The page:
“It’s a brighter day,” U.S. Rep. Al Green, D-Houston, said at a Monday press conference in Houston, where it was sunny and warm. “And there are brighter days to come.”
85% drop in vaccinations over two weeks
After a halting start to the state’s vaccination efforts in December and January, the vaccine supply and distribution had both improved significantly: In the seven days before the storm, more than 900,000 Texans received injections, state health officials said.
Then the storm struck, dropping temperatures into the single digits and knocking out power to large swaths of the state. Water pipes froze, roads iced over and vaccine providers began scrambling.
In a week in which officials hoped to reach 1 million doses administered, providers were only able to administer just under 152,000, according to DSHS reports. The lowest point, according to reports, was last Monday, the first day after the storm, when only 10,495 were administered.
Texas saw an 85% drop in average daily doses administered from the week of Feb. 7 — when the state reached a peak in administered doses — to the week ending Sunday, according to state health data.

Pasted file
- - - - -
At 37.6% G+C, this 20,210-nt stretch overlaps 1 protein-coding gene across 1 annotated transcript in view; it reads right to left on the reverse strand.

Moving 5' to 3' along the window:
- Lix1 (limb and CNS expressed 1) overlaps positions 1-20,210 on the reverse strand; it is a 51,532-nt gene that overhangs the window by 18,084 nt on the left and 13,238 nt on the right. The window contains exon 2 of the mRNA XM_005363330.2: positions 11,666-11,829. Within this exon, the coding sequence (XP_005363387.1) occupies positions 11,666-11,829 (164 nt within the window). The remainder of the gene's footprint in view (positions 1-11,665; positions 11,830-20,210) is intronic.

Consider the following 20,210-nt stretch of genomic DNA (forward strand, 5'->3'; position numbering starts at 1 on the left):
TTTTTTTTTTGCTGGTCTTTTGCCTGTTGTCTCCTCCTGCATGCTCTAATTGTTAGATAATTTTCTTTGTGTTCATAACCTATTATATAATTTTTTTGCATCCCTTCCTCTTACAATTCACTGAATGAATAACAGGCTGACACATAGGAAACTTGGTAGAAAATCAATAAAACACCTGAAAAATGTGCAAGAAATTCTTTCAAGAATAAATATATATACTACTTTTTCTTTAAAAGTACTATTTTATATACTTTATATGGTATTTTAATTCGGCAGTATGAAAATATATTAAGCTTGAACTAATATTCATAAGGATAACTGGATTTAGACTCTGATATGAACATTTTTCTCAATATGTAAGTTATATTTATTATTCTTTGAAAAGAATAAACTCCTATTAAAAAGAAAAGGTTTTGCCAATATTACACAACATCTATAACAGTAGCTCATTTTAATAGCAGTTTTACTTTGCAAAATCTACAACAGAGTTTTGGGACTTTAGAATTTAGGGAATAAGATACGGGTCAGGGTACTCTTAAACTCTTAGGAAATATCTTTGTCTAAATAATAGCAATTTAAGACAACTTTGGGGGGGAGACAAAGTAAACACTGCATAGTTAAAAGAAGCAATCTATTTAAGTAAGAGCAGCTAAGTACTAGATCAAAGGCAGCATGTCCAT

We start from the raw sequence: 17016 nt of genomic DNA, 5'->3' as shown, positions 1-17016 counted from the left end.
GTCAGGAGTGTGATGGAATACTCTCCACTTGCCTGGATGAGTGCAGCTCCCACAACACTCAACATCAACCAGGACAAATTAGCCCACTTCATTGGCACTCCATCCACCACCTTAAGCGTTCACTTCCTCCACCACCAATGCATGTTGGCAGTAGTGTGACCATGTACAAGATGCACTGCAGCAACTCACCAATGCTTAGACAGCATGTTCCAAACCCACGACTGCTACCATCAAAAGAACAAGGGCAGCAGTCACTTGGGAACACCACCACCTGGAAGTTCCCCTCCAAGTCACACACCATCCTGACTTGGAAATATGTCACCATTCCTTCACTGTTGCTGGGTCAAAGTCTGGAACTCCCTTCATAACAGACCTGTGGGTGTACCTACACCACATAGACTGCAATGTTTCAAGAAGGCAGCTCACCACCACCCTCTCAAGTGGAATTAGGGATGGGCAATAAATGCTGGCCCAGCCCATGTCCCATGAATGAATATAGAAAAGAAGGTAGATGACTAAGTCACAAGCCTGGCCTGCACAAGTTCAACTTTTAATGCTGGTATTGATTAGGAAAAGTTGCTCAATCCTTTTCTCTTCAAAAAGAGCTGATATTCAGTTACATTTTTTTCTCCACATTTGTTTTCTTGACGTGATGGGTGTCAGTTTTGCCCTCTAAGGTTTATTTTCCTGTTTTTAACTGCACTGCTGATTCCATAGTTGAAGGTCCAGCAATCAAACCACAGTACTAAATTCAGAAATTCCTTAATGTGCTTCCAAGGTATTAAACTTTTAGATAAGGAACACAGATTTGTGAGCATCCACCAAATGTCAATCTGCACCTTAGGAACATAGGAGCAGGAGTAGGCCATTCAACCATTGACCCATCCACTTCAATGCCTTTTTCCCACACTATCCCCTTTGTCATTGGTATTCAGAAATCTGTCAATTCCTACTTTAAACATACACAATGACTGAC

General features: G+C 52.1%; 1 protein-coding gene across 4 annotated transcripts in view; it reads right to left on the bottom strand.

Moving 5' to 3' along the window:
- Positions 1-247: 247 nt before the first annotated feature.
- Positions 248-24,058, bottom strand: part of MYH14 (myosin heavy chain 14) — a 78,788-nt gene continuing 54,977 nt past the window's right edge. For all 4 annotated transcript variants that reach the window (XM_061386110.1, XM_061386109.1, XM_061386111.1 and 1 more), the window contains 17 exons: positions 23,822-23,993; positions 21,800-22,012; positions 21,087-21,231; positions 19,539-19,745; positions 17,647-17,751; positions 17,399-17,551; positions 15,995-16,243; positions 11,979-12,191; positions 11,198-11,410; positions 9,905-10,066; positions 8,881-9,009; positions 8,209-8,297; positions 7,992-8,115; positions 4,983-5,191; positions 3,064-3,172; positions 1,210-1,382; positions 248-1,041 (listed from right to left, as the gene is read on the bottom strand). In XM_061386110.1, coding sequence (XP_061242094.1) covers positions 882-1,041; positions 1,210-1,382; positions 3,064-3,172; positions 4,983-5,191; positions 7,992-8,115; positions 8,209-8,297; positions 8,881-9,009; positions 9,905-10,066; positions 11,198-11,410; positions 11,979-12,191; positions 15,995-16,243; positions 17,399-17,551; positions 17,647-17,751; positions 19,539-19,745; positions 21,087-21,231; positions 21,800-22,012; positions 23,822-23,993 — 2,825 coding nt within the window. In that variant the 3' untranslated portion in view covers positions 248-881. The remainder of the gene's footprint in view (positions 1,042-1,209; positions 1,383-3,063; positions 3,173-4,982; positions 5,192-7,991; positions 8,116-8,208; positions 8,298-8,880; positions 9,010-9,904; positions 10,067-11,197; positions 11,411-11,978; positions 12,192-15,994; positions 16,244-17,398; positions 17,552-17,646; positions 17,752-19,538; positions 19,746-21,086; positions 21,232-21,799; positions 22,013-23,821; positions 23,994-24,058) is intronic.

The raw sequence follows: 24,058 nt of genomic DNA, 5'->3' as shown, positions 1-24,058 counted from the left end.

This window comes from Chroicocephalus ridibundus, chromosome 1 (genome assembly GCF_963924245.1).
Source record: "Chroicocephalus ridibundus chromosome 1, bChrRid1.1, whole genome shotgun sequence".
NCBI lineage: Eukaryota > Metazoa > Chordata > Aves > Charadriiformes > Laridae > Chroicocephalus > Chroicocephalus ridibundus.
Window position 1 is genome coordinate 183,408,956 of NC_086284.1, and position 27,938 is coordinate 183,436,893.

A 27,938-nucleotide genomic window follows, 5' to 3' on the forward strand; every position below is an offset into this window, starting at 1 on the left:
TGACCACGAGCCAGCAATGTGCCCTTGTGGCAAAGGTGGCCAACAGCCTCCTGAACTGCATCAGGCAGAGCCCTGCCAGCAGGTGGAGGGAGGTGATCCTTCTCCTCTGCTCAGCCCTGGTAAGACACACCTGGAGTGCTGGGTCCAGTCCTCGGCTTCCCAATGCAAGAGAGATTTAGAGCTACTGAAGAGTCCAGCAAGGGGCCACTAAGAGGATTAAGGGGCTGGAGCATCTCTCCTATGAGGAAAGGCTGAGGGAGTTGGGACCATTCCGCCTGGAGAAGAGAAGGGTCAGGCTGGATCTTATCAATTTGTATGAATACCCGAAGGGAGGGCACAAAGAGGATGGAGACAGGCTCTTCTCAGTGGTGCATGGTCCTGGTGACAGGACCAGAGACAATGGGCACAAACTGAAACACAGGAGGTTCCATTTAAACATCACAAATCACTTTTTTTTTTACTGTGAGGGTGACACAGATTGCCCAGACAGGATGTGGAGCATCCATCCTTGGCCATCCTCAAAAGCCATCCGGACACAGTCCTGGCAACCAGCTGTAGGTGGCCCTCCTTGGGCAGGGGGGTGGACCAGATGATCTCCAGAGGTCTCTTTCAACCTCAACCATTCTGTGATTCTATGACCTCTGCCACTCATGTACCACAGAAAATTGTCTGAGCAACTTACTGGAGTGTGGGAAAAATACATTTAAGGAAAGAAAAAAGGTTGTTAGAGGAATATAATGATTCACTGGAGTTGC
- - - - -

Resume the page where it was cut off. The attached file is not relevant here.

Reporting for last week’s doses may lag due to reporting problems providers had while dealing with the effects of the storm on equipment, staff and overall operations.
In San Antonio, the Alamodome didn’t lose power, but thousands of appointments were rescheduled to discourage people from traveling on dangerous roads, officials said.
At the University of Texas Rio Grande Valley’s main campus in Edinburg, generators protected the medical school’s vaccine supply, but with the main campus shut down due to outages, three days’ worth of shots had to be rescheduled, said Dr. John Krouse, dean of the university’s school of medicine.